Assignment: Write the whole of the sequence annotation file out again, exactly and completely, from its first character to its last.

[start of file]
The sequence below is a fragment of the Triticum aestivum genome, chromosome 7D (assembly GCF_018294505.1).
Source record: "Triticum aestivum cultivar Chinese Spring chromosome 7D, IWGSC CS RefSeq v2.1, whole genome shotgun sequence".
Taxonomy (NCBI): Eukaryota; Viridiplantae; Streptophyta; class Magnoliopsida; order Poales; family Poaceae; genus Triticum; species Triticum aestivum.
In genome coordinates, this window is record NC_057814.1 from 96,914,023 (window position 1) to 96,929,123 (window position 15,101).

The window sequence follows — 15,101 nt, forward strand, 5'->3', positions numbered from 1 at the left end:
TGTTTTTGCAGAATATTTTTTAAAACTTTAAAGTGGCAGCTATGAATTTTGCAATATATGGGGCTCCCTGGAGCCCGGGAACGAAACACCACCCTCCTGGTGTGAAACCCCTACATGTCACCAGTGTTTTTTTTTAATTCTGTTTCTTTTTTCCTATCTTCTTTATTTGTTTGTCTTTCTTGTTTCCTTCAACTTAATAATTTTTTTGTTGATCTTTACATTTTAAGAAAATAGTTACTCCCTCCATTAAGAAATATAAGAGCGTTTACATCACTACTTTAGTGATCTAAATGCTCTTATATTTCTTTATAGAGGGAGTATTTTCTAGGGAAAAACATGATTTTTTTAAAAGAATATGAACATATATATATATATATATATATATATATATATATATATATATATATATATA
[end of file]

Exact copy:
The sequence below is a fragment of the Triticum aestivum genome, chromosome 7D (assembly GCF_018294505.1).
Source record: "Triticum aestivum cultivar Chinese Spring chromosome 7D, IWGSC CS RefSeq v2.1, whole genome shotgun sequence".
Taxonomy (NCBI): Eukaryota; Viridiplantae; Streptophyta; class Magnoliopsida; order Poales; family Poaceae; genus Triticum; species Triticum aestivum.
In genome coordinates, this window is record NC_057814.1 from 96,914,023 (window position 1) to 96,929,123 (window position 15,101).

The window sequence follows — 15,101 nt, forward strand, 5'->3', positions numbered from 1 at the left end:
TGTTTTTGCAGAATATTTTTTAAAACTTTAAAGTGGCAGCTATGAATTTTGCAATATATGGGGCTCCCTGGAGCCCGGGAACGAAACACCACCCTCCTGGTGTGAAACCCCTACATGTCACCAGTGTTTTTTTTTAATTCTGTTTCTTTTTTCCTATCTTCTTTATTTGTTTGTCTTTCTTGTTTCCTTCAACTTAATAATTTTTTTGTTGATCTTTACATTTTAAGAAAATAGTTACTCCCTCCATTAAGAAATATAAGAGCGTTTACATCACTACTTTAGTGATCTAAATGCTCTTATATTTCTTTATAGAGGGAGTATTTTCTAGGGAAAAACATGATTTTTTTAAAAGAATATGAACATATATATATATATATATATATATATATATATATATATATATATATATATA